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iPhone security flaw offers complete control

updated 01:00 pm EDT, Mon July 23, 2007

iPhone security flaw

A new security flaw in Apple's iPhone could allow attackers to access personal information such as SMS text messages and voice mails stored on the device, and could even provide malicious users with a means of recording the iPhone owner or taking photos with the handset's built-in digital camera. The exploit, which was discovered by a group of security researchers who plan to detail the hole at the BlackHat conference in Las Vegas on August 2nd, offers complete unfettered access to the phone with administrator privileges. The experts who discovered the flaw at Independent Security Evaluators are refusing to provide extensive details on the security flaw but said iPhone users need only access a maliciously crafted website or forum post to hand over complete control of their phone to that site's owner.

Attackers gain access to the iPhone in one of three ways: any iPhone that automatically connects to an attacker-controlled wireless access point with the same name and encryption type as a trusted network would be compromised; an improperly configured forum on any website could allow insertion of the exploit; and iPhone users opening a link delivered via email or an SMS message could unknowingly open a hostile website.

ISE researchers have already alerted Apple to the presence of the security flaw, and have offered a patch to the Cupertino-based company to repair the issue. A video is available showing the compromise of an iPhone's security.




by MacNN Staff

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Comments

  1. jhawk95

    Joined: Dec 1969

    0

    Give me a break!

    What the article failed to also say was......

    that the aforementioned hacker / attacker would have a better chance of success by simply jumping me on the street, putting a gun to my head, and jacking my iPhone from me.

    I mean, come on, all these "ifs and coulds" are enough to make me laugh. I know which networks I am connecting to and I know which websites I am browsing with my iPhone.

    If you carelessly jump around the internet and click on any and every link you come accross, then you might need to worry about this. However, just as on your computer, if you are a smart web citizen, you have nothing to worry about.

    By the way, I am sure this study / hacker group is being funded by MicroShaft to find this and any other flaw. I mean, who else has enough time to sit around for two weeks without pay and find an exploit... that even if it works in the wild... gets them information that most likely would not reap any financial rewards. I mean, once you get the names and numbers of my infamous friends and family... what are you going to do with them? Sell them for top dollar... or try to blackmail my mother to not post her meatloaf receipe that she emailed me on the net?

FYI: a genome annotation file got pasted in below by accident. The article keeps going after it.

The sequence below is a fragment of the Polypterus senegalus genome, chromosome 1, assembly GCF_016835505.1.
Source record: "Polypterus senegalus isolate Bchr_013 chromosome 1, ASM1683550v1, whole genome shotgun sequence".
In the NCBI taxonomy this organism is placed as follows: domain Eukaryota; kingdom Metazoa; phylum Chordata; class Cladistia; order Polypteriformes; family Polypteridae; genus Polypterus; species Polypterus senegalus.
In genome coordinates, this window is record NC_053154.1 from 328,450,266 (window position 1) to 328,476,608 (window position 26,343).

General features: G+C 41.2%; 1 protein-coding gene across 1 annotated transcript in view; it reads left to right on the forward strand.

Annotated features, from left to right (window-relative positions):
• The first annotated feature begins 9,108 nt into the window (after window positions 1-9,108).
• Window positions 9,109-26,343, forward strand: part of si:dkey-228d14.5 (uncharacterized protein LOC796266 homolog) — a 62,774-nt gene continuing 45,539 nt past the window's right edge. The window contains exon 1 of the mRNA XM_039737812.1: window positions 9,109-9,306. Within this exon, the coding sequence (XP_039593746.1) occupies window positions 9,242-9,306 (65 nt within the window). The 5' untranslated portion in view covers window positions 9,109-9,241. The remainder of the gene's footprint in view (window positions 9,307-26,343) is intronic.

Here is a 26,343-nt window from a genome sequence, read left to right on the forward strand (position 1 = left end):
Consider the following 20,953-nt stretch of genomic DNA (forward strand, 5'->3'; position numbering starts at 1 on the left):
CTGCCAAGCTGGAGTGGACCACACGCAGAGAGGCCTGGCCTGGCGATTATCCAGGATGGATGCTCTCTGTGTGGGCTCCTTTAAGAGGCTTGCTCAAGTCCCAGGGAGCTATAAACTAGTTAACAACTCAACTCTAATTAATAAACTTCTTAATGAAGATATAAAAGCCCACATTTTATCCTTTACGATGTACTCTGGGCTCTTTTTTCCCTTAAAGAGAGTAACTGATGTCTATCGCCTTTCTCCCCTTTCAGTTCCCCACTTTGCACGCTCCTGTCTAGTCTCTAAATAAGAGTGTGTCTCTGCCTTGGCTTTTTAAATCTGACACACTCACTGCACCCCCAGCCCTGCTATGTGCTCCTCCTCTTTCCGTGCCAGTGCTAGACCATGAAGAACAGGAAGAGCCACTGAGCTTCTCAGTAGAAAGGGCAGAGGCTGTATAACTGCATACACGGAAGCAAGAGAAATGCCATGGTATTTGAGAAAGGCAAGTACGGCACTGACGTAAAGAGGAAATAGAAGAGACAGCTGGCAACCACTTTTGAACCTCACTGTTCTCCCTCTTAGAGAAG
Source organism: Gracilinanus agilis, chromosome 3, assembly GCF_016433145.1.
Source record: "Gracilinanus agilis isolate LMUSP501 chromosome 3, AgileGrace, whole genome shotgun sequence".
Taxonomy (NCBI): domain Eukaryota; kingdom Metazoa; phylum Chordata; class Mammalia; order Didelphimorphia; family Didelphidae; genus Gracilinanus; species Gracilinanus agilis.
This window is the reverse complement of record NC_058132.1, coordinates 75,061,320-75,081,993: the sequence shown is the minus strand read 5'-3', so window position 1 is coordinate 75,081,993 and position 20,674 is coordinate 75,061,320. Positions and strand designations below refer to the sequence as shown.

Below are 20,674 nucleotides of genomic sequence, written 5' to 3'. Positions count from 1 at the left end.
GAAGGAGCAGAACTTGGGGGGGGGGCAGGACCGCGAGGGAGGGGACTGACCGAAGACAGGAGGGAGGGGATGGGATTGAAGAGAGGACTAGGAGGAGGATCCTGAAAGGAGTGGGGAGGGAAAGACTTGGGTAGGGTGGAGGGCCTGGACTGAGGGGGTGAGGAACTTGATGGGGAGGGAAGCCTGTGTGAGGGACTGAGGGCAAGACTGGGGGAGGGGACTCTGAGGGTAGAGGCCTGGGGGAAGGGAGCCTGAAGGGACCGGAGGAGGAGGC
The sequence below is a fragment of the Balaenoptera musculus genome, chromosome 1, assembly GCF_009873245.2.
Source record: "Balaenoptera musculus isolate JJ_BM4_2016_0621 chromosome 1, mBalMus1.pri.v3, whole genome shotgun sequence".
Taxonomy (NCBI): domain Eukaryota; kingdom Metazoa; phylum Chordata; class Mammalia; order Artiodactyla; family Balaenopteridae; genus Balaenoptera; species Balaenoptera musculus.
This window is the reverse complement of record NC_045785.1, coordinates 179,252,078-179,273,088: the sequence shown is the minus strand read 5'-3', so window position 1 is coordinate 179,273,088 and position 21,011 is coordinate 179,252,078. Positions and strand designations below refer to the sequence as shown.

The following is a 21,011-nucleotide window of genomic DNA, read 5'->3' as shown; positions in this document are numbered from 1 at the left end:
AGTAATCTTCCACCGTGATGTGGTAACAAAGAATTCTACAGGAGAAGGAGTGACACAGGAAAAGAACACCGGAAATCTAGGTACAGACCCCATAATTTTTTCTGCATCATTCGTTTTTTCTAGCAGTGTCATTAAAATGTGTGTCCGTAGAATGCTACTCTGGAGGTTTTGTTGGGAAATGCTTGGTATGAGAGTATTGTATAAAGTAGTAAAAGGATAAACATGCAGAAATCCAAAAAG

1. SubPop

    Joined: Dec 1969

    0

    ...wow..

    And people seem to think Testudo doesn't have a point when he asks why people get so defensive when announcements like this are made.

    How bad would your world be rocked if you actually WORKED at Apple?

  1. PookJP

    Joined: Dec 1969

    0

    The question...

    The question isn't whether vulnerabilities will appear; of course they will. The question is, rather, how quickly can Apple respond and what do they learn from each security hole. If Apple has this patched by the end of the day, it will reflect positively on the iPhone as a product that is secure in the long-run.

  1. testudo

    Joined: Dec 1969

    0

    Re: give me a break

    If you carelessly jump around the internet and click on any and every link you come accross, then you might need to worry about this. However, just as on your computer, if you are a smart web citizen, you have nothing to worry about.

    Hey, everyone, stop trying to break the iphone! Its not possible, we all know this. Because every iPhone user knows exactly what he's doing, going, clicking on, etc, and would never fall for such a thing!

    Man, how stupid do these hackers have to be to think people would fall for this stuff? I mean, sure, you could consider the vast number of users who unknowingly download and install trojans, malware, spyware, etc, I would think this is a concern. Or those who fall for phishing scams. Or Nigerian treasury protection scams. Or ebay scams.